"Bayou Bill" Scifres
Dedicated to the conservation and enjoyment of Indiana's natural resources
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Vernal Equinox Sparks Fishing Interest
Copyright © 2005 by Bill Scifres

It has been said that in the spring a young man’s fancy “lightly turns to thoughts of love.” So be it. But the vernal equinox also sparks a keen interest in fishing for males of all ages and no few of the fair sex. 

When these natural phenomena occur, the crappie (both white and black), aka “Ol’ Papermouth,” leads the parade of piscatorial endeavor. ”Okay,” you say, “but how do I know whether I am catching white crappies or black crappies?” 

To answer that question before we dive headlong into other facets of the big crappie-fishing picture, I jangled the phone of Bill James, chief of the Division of Fish and Wildlife (DFW) Fisheries Section since about the time they chipped the corners off of square stone wheels. 

How do you distinguish between black and white crappies? 

“Easy game, coach,” Bill says, pointing out that even though coloration can’t always be trusted, the blacks (which often are darker) is spotted and splotched, while the white tends to have dark vertical stripes. 

For those who would like some characteristics that are more scientific, you go to the dorsal fins (that’s the one on the back). The dorsal spine of the white crappie will have five or six spines, while the same fin on the black will have seven or eight spines. 

Taking the spine thing one notch further, Bill says the front edge of the dorsal fin of the black crappie starts closer to the head than does the corresponding fin of the white.  This tends to give the white crappie a more streamlined appearance. 

Bill also noted that while black and white crappies will be found in many waters of the state, blacks prefer clear water. Whites tend to thrive in waters that are more murky. 

These questions answered, we popped the $64-thousand question: ”What are some of Hoosierland’s best crappie waters this spring?” Patoka, Monroe, Cataract, Raccoon, Brookville, and Eagle Creek reservoirs always produce some good crappie fishing, Bill says, pointing out that the spring fishing usually offers larger crappies. As summer comes on, larger crappies are more difficult to catch, he says. 

Dogwood Lake (Glendale State Fish and Wildlife Area), and Lake Sullivan  (at the town of Sullivan in the county of the same name), and Summit Lake  (Summit Lake State Park in Henry County) also get favorable nods. Many of the natural lakes of the northeastern part of the state also offer good crappie fishing. 

Actually, crappies (like many other wild things) are where you find them. And finding them--especially the big ones--is a matter of searching them out. Although crappies are generally thought to be standing-water fish, they may be found in many of the states larger and mid-sized streams and rivers, especially sluggish, meandering moving waters of the central and southern watersheds.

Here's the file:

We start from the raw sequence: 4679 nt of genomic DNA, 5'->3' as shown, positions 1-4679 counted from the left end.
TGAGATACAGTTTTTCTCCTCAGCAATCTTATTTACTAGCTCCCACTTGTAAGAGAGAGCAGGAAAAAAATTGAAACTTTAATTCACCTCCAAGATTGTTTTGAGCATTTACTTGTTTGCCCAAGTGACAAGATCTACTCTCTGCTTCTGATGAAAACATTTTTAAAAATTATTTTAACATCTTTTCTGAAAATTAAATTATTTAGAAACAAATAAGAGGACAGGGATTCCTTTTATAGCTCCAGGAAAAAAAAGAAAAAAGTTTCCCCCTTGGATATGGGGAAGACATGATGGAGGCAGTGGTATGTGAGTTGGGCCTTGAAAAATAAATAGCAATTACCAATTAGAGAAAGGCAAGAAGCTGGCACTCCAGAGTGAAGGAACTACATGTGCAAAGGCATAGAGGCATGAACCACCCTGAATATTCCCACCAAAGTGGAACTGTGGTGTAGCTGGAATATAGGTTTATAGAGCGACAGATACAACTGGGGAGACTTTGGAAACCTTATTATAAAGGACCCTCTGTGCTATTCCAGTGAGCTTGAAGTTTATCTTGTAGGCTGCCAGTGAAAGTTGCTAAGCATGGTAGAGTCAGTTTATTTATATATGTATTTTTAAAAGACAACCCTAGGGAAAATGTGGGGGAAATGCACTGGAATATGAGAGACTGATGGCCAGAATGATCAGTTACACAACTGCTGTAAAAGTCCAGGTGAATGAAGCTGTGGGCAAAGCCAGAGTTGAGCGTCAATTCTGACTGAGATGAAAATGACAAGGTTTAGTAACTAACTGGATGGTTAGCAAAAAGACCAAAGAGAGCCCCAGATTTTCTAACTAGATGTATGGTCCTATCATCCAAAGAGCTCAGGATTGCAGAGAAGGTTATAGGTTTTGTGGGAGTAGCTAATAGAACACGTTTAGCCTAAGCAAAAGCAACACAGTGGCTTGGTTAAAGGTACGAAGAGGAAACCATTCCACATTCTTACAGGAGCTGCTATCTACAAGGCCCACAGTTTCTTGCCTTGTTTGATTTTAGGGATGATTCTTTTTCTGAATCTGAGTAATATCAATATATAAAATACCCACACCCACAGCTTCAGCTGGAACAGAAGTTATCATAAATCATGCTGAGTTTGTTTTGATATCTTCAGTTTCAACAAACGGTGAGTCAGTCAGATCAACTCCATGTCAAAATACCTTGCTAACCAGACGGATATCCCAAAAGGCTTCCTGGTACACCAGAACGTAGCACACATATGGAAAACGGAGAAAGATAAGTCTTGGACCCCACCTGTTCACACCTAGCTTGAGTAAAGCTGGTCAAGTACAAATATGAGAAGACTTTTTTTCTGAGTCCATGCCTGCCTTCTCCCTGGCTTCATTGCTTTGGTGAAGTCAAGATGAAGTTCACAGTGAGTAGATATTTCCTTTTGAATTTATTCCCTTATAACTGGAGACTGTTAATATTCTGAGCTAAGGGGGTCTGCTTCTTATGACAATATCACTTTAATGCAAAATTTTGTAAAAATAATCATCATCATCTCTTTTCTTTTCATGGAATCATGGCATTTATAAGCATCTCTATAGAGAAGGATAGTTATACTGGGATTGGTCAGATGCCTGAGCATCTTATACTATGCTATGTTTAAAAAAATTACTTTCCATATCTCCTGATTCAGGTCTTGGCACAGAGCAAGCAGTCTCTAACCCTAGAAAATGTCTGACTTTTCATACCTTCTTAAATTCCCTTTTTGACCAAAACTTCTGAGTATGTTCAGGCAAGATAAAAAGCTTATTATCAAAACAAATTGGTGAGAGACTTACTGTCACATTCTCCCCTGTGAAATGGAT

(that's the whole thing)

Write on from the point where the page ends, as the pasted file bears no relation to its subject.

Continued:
What’s the best way to fish for crappies? 

Small minnows suspended below bobbers with spinning tackle undoubtedly accounts for more crappies than any other live or artificial bait. However, small jig-type lures are very good, and when combined with small live minnows they are even better. 

My favorite method for springtime crappie fishing employs live minnows and small jigs while drifting shorelines in a small boat. I like two fly rods or cane poles rigged with bobbers for fishing live minnows about two feet deep. My minnow poles are placed at angles out of the boat’s transom as I slowly move along shorelines that look fishy. 

While keeping an eye on my bobbers, I am casting the shoreline ahead with a small jig with casting bobber. When the minnow-rigged poles find a school of crappies, I quietly anchor the boat and fish the school with the all of the three poles. Indiana regulations allow the use of three poles. 

I like to fish for crappies near driftwood or at the edges of logjams. Inundated woody cover near channels of streams is a good bet on the reservoirs or other standing waters. 

Easy-does-it when a crappie is hooked. The crappie gets its “Ol' Papermouth” monicker honestly. Sure, you want to get them on the bank with a steady pull, but rough treatment of a hooked crappie can tear out the paper-thin mouth and free the  fish.

Click on thumbnail image for enlarged view.

pixcrappies2.jpg (27074 bytes)
Bayou Bill finds a good seat  on a Muscatatuck River logjam and locates a white crappie.
This sketch was made by the late Mac Heaton, DFW artist for many 

All columns, essays, and photos are copyrighted by Bill Scifres and may not be reproduced in any form without prior permission from the author.  For reproduction permission and media usage fees, contact: Bill Scifres, 6420 East 116th Street, Fishers, IN 46038, E-mail: billscifres@aol.com

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